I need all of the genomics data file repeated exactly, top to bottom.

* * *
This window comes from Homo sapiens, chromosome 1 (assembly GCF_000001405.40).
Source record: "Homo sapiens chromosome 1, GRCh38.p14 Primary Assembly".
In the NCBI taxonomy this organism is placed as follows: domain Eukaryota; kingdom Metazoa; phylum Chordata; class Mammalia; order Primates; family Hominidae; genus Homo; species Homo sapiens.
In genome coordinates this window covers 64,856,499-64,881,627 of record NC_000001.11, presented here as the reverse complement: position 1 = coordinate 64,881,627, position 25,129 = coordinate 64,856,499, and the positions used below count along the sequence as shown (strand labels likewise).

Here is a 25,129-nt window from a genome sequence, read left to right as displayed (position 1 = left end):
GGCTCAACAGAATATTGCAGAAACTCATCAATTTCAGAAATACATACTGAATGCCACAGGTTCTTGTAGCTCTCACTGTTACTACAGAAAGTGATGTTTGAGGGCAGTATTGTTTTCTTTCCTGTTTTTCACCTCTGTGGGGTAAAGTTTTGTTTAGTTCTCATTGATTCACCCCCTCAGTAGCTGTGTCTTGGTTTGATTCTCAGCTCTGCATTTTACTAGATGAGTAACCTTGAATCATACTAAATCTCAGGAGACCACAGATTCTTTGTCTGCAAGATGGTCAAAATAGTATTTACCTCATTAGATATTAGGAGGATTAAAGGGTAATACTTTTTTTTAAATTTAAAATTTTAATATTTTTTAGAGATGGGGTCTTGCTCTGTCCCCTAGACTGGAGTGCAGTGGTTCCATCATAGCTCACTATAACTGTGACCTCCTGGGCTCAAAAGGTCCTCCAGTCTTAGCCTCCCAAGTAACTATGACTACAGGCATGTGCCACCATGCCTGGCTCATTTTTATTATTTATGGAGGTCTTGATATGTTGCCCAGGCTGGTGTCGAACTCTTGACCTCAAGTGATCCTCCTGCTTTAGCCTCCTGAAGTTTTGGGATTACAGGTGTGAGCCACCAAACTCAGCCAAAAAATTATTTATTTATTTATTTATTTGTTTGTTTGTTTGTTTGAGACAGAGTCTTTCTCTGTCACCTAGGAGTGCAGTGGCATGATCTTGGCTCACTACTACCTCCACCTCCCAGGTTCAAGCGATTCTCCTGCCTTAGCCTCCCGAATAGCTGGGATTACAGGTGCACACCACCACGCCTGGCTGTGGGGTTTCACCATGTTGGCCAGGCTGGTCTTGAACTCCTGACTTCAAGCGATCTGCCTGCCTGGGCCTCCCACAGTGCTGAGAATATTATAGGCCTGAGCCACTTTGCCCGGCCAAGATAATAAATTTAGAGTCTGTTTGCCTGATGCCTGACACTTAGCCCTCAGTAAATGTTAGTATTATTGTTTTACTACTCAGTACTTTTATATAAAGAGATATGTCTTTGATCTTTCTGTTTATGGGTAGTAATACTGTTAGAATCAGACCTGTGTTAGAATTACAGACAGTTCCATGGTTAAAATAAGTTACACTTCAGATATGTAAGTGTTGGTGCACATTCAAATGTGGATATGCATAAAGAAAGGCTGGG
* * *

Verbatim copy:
This window comes from Homo sapiens, chromosome 1 (assembly GCF_000001405.40).
Source record: "Homo sapiens chromosome 1, GRCh38.p14 Primary Assembly".
In the NCBI taxonomy this organism is placed as follows: domain Eukaryota; kingdom Metazoa; phylum Chordata; class Mammalia; order Primates; family Hominidae; genus Homo; species Homo sapiens.
In genome coordinates this window covers 64,856,499-64,881,627 of record NC_000001.11, presented here as the reverse complement: position 1 = coordinate 64,881,627, position 25,129 = coordinate 64,856,499, and the positions used below count along the sequence as shown (strand labels likewise).

Here is a 25,129-nt window from a genome sequence, read left to right as displayed (position 1 = left end):
GGCTCAACAGAATATTGCAGAAACTCATCAATTTCAGAAATACATACTGAATGCCACAGGTTCTTGTAGCTCTCACTGTTACTACAGAAAGTGATGTTTGAGGGCAGTATTGTTTTCTTTCCTGTTTTTCACCTCTGTGGGGTAAAGTTTTGTTTAGTTCTCATTGATTCACCCCCTCAGTAGCTGTGTCTTGGTTTGATTCTCAGCTCTGCATTTTACTAGATGAGTAACCTTGAATCATACTAAATCTCAGGAGACCACAGATTCTTTGTCTGCAAGATGGTCAAAATAGTATTTACCTCATTAGATATTAGGAGGATTAAAGGGTAATACTTTTTTTTAAATTTAAAATTTTAATATTTTTTAGAGATGGGGTCTTGCTCTGTCCCCTAGACTGGAGTGCAGTGGTTCCATCATAGCTCACTATAACTGTGACCTCCTGGGCTCAAAAGGTCCTCCAGTCTTAGCCTCCCAAGTAACTATGACTACAGGCATGTGCCACCATGCCTGGCTCATTTTTATTATTTATGGAGGTCTTGATATGTTGCCCAGGCTGGTGTCGAACTCTTGACCTCAAGTGATCCTCCTGCTTTAGCCTCCTGAAGTTTTGGGATTACAGGTGTGAGCCACCAAACTCAGCCAAAAAATTATTTATTTATTTATTTATTTGTTTGTTTGTTTGTTTGAGACAGAGTCTTTCTCTGTCACCTAGGAGTGCAGTGGCATGATCTTGGCTCACTACTACCTCCACCTCCCAGGTTCAAGCGATTCTCCTGCCTTAGCCTCCCGAATAGCTGGGATTACAGGTGCACACCACCACGCCTGGCTGTGGGGTTTCACCATGTTGGCCAGGCTGGTCTTGAACTCCTGACTTCAAGCGATCTGCCTGCCTGGGCCTCCCACAGTGCTGAGAATATTATAGGCCTGAGCCACTTTGCCCGGCCAAGATAATAAATTTAGAGTCTGTTTGCCTGATGCCTGACACTTAGCCCTCAGTAAATGTTAGTATTATTGTTTTACTACTCAGTACTTTTATATAAAGAGATATGTCTTTGATCTTTCTGTTTATGGGTAGTAATACTGTTAGAATCAGACCTGTGTTAGAATTACAGACAGTTCCATGGTTAAAATAAGTTACACTTCAGATATGTAAGTGTTGGTGCACATTCAAATGTGGATATGCATAAAGAAAGGCTGGG